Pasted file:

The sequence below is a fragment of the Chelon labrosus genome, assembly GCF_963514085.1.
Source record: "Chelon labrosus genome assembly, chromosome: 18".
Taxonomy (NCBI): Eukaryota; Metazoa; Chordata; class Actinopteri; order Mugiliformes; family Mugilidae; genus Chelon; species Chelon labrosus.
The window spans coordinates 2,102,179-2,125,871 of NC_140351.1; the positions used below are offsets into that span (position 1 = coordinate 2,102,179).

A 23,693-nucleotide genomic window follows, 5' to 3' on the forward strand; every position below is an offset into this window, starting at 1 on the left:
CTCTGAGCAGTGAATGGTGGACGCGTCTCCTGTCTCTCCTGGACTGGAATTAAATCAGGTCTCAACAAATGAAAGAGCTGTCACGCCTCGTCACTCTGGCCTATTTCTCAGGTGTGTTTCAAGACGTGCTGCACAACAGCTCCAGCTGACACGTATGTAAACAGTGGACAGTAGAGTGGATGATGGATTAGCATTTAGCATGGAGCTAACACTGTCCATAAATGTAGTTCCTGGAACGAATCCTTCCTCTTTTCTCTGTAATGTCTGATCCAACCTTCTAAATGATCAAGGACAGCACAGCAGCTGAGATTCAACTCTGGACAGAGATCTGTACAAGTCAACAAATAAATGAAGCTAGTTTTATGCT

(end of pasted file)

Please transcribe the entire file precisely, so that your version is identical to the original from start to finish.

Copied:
The sequence below is a fragment of the Chelon labrosus genome, assembly GCF_963514085.1.
Source record: "Chelon labrosus genome assembly, chromosome: 18".
Taxonomy (NCBI): Eukaryota; Metazoa; Chordata; class Actinopteri; order Mugiliformes; family Mugilidae; genus Chelon; species Chelon labrosus.
The window spans coordinates 2,102,179-2,125,871 of NC_140351.1; the positions used below are offsets into that span (position 1 = coordinate 2,102,179).

A 23,693-nucleotide genomic window follows, 5' to 3' on the forward strand; every position below is an offset into this window, starting at 1 on the left:
CTCTGAGCAGTGAATGGTGGACGCGTCTCCTGTCTCTCCTGGACTGGAATTAAATCAGGTCTCAACAAATGAAAGAGCTGTCACGCCTCGTCACTCTGGCCTATTTCTCAGGTGTGTTTCAAGACGTGCTGCACAACAGCTCCAGCTGACACGTATGTAAACAGTGGACAGTAGAGTGGATGATGGATTAGCATTTAGCATGGAGCTAACACTGTCCATAAATGTAGTTCCTGGAACGAATCCTTCCTCTTTTCTCTGTAATGTCTGATCCAACCTTCTAAATGATCAAGGACAGCACAGCAGCTGAGATTCAACTCTGGACAGAGATCTGTACAAGTCAACAAATAAATGAAGCTAGTTTTATGCT